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A ‘cut above’ hotel development targeting Bay St. Louis beachfront


It’s been in the works – and in rumors – for a few years but this month a much anticipated hotel at the prime corner of Main Street and Beach Boulevard in Bay St. Louis took a solid first step toward more detailed designs and eventual construction.

On July 10, the city’s Historic Preservation Commission voted unanimously to give conceptual approval to the preliminary drawings for the four-story, 60-room North Beach Hotel. From there, the plans goes to the Planning and Zoning Commission and then the City Council.

The property developer, Cure Land Co., has hired Trapolin/Peer Architects, a respected New Orleans firm, to design the hotel. Architects Paula Peer and Gabriel Virdure presented the preliminary drawings to the HPC at the Monday meeting.

Principal architect Peter Trapolin said later that the project will be more of a destination hotel, “a cut above” other hotels, with high-level amenities but with competitive rates.

The ground floor will house a small lobby, restaurant and retail space and some parking. The second floor will have a pool deck. All of the upper rooms will have balconies overhanging the sidewalk. Valet parking will be available at a lot on Beach Boulevard across the railroad tracks.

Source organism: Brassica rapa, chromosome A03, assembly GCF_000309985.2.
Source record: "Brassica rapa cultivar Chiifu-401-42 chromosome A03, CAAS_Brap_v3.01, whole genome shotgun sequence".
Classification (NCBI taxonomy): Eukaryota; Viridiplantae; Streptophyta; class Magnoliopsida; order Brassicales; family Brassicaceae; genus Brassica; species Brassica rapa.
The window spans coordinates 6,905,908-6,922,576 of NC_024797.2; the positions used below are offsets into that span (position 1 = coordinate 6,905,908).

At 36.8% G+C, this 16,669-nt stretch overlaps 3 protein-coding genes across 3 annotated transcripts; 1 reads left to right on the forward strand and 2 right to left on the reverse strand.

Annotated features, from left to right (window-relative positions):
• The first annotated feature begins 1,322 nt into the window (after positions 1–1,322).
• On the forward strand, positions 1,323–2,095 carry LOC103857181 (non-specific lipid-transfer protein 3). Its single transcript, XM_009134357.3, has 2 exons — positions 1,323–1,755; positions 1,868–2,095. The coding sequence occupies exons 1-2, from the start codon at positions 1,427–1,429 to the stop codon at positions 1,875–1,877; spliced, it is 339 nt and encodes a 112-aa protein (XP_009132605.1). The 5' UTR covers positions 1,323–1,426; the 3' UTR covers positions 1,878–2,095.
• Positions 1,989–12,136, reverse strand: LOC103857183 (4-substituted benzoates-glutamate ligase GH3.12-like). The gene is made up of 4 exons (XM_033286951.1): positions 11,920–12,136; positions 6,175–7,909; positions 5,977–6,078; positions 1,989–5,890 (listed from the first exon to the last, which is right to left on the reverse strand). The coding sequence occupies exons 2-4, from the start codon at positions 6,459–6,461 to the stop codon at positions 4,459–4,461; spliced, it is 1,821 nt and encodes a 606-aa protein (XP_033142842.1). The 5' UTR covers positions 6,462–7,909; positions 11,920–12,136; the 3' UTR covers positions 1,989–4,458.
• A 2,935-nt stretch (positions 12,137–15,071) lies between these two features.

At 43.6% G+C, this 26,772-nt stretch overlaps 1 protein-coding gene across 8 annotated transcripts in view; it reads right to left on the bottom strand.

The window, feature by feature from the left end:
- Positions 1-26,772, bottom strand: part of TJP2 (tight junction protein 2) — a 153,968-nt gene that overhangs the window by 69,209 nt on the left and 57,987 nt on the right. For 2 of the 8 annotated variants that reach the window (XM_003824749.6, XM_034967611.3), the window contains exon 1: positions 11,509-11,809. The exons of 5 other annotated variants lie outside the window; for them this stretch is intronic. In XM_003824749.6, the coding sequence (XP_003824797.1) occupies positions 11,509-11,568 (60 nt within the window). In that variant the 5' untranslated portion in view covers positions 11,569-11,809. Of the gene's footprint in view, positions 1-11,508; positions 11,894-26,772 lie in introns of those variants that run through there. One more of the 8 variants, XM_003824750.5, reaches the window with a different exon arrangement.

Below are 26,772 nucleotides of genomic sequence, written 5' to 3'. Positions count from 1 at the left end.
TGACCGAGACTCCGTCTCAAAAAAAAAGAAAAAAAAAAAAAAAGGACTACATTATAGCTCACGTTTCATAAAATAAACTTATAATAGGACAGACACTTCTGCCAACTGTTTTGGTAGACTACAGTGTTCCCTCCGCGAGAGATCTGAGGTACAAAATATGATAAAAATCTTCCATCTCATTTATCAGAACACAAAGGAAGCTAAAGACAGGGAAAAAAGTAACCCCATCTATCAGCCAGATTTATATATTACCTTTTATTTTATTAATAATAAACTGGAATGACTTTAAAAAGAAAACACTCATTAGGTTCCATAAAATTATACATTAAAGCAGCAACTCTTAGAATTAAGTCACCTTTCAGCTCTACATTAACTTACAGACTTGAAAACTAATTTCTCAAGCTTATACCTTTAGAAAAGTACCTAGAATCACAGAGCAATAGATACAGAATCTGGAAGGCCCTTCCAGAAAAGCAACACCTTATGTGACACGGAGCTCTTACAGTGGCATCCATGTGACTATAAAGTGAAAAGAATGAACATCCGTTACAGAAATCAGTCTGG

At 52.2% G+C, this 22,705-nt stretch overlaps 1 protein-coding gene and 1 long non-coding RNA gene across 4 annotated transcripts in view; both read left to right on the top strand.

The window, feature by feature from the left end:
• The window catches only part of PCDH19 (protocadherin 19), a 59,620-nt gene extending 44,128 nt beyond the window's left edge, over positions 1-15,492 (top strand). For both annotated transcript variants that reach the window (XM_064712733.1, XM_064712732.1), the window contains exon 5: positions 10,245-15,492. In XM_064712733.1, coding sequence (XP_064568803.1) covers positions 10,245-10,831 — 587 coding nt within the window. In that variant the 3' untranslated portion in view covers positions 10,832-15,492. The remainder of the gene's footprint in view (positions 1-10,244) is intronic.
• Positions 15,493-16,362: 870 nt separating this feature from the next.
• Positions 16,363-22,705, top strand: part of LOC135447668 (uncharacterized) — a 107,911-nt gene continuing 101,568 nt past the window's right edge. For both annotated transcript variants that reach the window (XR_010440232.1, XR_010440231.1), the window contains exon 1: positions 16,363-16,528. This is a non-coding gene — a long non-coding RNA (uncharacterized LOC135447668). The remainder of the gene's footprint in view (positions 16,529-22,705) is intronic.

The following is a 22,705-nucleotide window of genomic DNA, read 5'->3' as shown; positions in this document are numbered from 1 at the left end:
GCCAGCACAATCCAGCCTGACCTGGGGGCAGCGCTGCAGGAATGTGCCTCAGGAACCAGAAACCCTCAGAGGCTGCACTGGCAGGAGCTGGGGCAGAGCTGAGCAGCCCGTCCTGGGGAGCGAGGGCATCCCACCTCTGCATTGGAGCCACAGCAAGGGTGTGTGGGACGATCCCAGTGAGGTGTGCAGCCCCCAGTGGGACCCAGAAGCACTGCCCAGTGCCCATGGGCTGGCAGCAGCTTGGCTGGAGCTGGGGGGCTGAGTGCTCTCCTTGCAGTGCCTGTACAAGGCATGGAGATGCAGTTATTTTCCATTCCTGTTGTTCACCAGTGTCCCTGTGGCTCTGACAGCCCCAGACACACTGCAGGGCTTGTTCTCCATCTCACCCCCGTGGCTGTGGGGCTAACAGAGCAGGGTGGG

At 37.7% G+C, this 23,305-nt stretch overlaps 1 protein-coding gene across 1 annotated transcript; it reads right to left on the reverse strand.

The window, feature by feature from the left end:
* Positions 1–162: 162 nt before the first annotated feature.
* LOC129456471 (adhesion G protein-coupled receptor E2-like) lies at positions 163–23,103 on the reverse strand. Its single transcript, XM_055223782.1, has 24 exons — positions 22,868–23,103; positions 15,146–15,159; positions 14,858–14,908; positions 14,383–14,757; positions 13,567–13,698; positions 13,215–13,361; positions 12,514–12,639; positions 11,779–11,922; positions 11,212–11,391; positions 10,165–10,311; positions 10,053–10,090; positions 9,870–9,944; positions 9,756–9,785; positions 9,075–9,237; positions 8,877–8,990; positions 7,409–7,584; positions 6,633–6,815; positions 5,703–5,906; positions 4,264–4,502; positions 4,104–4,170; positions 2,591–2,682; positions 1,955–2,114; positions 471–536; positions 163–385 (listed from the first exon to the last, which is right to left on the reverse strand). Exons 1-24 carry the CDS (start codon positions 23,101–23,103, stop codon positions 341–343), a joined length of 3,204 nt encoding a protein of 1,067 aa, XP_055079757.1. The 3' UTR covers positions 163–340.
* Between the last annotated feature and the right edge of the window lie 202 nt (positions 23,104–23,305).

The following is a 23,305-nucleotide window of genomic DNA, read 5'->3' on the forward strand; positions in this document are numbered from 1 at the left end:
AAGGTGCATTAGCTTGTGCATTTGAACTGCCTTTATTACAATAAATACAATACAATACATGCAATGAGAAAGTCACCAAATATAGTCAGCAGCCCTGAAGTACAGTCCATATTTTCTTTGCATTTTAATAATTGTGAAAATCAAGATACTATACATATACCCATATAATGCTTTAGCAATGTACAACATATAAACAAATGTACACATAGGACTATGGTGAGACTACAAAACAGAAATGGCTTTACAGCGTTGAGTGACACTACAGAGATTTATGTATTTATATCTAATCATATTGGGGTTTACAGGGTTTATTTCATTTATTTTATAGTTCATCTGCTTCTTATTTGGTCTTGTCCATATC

The location is perhaps its best asset. “We had some advisers in the hospitality industry we talked to in planning and they said it’s the perfect spot, with the marina and all the nightlife,” Trapolin said.

Architect Edward Wikoff led the Historic Preservation Commission meeting July 10 in Chairman Kevin Fitzpatrick’s absence. Wikoff said the commission provides feedback in the early stages of designing and developing larger projects to ensure that all requirements will be met without hindering the project.

“In this initial review we’re looking at things like the site plan and exterior elevations giving feedback on proportion, scale and material selection,” Wikoff said.

The popular beachfront area is already populated with restaurants, bars and shops, and Wikoff said the hotel will increase foot traffic with amenities such as outdoor dining areas below the balconies.

And more development could follow the hotel. “Other property owners who have commercial property are waiting to see what happens there,” he said.

Wikoff said the architects will provide the HPC with details such as the designs for the column, balconies and hand rails as they are developed. “We expect to see additional detail in future reviews as progress is made on the design,” he said.

If everything goes well, ground will be broken in early November and construction will take about a year.

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